Jerry Spinelli wrote Maniac Magee long before last week’s bombing, and at the time could never have anticipated that someday a child might associate running with the horrible images of the Marathon finish line. I don’t know any children or adults for whom running is now a trigger, by the way, but they certainly could exist. We can imagine any number of possible triggers. In the news today, a child might be exposed to a theory that the elder Tsarnaev brother was a boxer who suffered a drastic personality change, possibly after too many blows to the head, and suddenly any book about boxing could become a trigger for devastating flashbacks. Or a scene with a pressure cooker. Anything we write has the potential to bring back echoes of tragedy in the mind of a particular reader.

    We authors do have an advantage over some other media because we are able to deliberate over what we write. We have extra time we can use for research or consultation, as Diane suggests. We can maximize the good we do but there’s no guaranteed way to avoid any chance of causing harm.

    Or should this not even be a consideration at all when it comes to telling a good story?

    We need stories.

    So tomorrow I will start back again. I will get it all as right as I can.

    –Lisha Cauthen

    Our heroes need villains, and what can establish villainy better or faster than a terror attack? When Darth Vader blows up an entire planet in the original Star Wars movie, it stays with us. When a James Bond villain reveals his or her master plan, it needs to be something a lot more potent than voter fraud or insider trading. Terror is a classic plot device, or at least the fictionalized terror we see in most stories. But thankfully fictional terror is not realistic, because realistic terror makes bad fiction.

    Fictional villains need to be smart and resourceful, while real terrorists often succeed through dumb luck and the fact that an overwhelming majority of people are good and trusting of each other. Fictional villains need to have a logical plan and understandable motives, while real terrorists tend to be deranged ideologues who believe they can advance a cause through random violence against innocent people. Our stories promote a larger narrative with positive values and hopeful results, while realistic terror is just random and horrible.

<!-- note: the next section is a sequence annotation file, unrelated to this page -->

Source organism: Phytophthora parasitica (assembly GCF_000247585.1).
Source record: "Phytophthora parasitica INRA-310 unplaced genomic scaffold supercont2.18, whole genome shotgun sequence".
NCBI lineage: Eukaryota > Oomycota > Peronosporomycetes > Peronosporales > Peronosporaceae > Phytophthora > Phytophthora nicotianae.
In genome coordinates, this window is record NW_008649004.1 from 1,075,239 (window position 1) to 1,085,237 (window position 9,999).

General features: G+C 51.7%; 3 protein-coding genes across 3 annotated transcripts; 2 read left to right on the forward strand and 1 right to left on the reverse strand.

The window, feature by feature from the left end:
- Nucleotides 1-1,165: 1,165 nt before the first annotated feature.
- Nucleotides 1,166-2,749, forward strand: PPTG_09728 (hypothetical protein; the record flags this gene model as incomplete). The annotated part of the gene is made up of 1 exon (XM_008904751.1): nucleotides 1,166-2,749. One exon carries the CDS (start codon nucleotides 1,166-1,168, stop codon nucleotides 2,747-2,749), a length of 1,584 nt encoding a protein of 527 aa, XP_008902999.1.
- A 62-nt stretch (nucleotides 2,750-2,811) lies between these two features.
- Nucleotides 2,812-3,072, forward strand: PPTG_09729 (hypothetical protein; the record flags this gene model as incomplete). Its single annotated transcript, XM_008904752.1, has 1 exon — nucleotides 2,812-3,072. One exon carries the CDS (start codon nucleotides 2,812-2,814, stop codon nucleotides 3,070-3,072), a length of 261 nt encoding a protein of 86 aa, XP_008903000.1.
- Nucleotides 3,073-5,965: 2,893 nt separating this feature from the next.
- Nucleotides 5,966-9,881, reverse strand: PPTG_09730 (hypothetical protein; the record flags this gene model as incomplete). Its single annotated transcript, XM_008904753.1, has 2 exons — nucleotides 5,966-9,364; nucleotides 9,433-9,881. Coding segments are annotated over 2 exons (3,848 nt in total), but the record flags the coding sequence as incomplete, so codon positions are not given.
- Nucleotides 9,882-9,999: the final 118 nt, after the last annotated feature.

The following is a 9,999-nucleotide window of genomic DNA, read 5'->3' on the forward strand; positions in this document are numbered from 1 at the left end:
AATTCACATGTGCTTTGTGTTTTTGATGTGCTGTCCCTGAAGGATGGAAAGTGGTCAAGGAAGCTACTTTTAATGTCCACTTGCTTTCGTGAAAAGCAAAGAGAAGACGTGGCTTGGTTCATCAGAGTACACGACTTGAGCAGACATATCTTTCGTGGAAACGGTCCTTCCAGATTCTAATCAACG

Nobody wants to read about dumb villains stumbling through a half-baked scheme that hurts trusting people for no good reason, but that’s the story that is emerging from the news reports.

    So here is my confession.

    There’s a fictional terrorist act in one of my middle grade books.

    In The Challengers, after Earth first makes contact with aliens, a political movement promotes planetary isolation in order to preserve the traditional cultures of Earth. In the story, some Seclusionist groups are passionate or desperate enough to commit acts of violence. One of them bombs a stadium that was set to host tournament games between Earth and other worlds, on a day when the players are attending an orientation there.

    I’ve been thinking a lot about this scene over the past week. I’ve been wondering whether it might cause secondary trauma to readers who have been through an actual terror event. And I’ve been feeling all kinds of guilty. But this scene is integral to a larger story about humanity’s most positive attributes, and that larger story has more potential to inspire and uplift than to cause harm.

    And of course, since real terror makes bad fiction, my fictional terror scene is not much like real life at all. For starters, my terrorists call in a warning ahead of the detonation, because they don’t want to hurt anyone. My terrorists just want to damage the stadium enough to prevent its use, which makes the bombing an understandable method to further an understandable motive. My terrorists are taken seriously by competent security forces who evacuate the team and ensure that nobody gets hurt. My terrorists are immediately denounced by other Seclusionist groups who share their goals but find their tactics deplorable. And most importantly, my terrorists do not succeed in stopping the Galaxy Games.

    I drew strength from rereading that scene this past week, because it models a victory over terrorism. The Games go on, the people refuse to be intimidated, and humanity proves itself to be on the side of goodness except for the few bad apples who try to ruin things for the rest of us.

    Stay strong, everyone!

    Boston from my office window.

    Greg R. Fishbone is the author of the “Galaxy Games” series of midgrade sports and science fiction from Tu Books at Lee & Low Books. Visit him at http://gfishbone.com.


    1 Comment

    1. Lisa Orchard  •  Apr 26, 2013 @5:29 pm

      My second book in my Super Spies series touches on terrorism and explores the results of steroid use in sports. Here’s the link if you want to check it out. It’s titled “The Super Spies and the High School Bomber”.


      Greg R. Fishbone Reply:

      Cool. It’s always nice to have super spies on your side. :D